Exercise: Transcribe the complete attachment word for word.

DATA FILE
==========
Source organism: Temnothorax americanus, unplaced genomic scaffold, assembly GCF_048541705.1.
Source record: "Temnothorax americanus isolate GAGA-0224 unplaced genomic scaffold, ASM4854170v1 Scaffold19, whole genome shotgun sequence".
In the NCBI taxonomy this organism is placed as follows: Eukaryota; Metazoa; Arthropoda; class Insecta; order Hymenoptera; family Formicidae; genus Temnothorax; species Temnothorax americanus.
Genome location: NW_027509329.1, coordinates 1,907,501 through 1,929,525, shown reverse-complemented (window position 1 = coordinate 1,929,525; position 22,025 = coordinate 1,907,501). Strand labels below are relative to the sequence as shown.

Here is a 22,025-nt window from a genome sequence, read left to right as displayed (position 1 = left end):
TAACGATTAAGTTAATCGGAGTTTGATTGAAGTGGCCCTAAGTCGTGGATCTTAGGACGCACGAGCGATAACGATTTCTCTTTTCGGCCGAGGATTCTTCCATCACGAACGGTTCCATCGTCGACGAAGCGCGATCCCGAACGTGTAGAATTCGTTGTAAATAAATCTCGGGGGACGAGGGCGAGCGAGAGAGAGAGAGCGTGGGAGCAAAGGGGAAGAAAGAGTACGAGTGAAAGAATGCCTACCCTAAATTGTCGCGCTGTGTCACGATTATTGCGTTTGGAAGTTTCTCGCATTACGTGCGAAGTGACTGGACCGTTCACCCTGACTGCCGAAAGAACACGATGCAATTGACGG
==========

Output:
Source organism: Temnothorax americanus, unplaced genomic scaffold, assembly GCF_048541705.1.
Source record: "Temnothorax americanus isolate GAGA-0224 unplaced genomic scaffold, ASM4854170v1 Scaffold19, whole genome shotgun sequence".
In the NCBI taxonomy this organism is placed as follows: Eukaryota; Metazoa; Arthropoda; class Insecta; order Hymenoptera; family Formicidae; genus Temnothorax; species Temnothorax americanus.
Genome location: NW_027509329.1, coordinates 1,907,501 through 1,929,525, shown reverse-complemented (window position 1 = coordinate 1,929,525; position 22,025 = coordinate 1,907,501). Strand labels below are relative to the sequence as shown.

Here is a 22,025-nt window from a genome sequence, read left to right as displayed (position 1 = left end):
TAACGATTAAGTTAATCGGAGTTTGATTGAAGTGGCCCTAAGTCGTGGATCTTAGGACGCACGAGCGATAACGATTTCTCTTTTCGGCCGAGGATTCTTCCATCACGAACGGTTCCATCGTCGACGAAGCGCGATCCCGAACGTGTAGAATTCGTTGTAAATAAATCTCGGGGGACGAGGGCGAGCGAGAGAGAGAGAGCGTGGGAGCAAAGGGGAAGAAAGAGTACGAGTGAAAGAATGCCTACCCTAAATTGTCGCGCTGTGTCACGATTATTGCGTTTGGAAGTTTCTCGCATTACGTGCGAAGTGACTGGACCGTTCACCCTGACTGCCGAAAGAACACGATGCAATTGACGG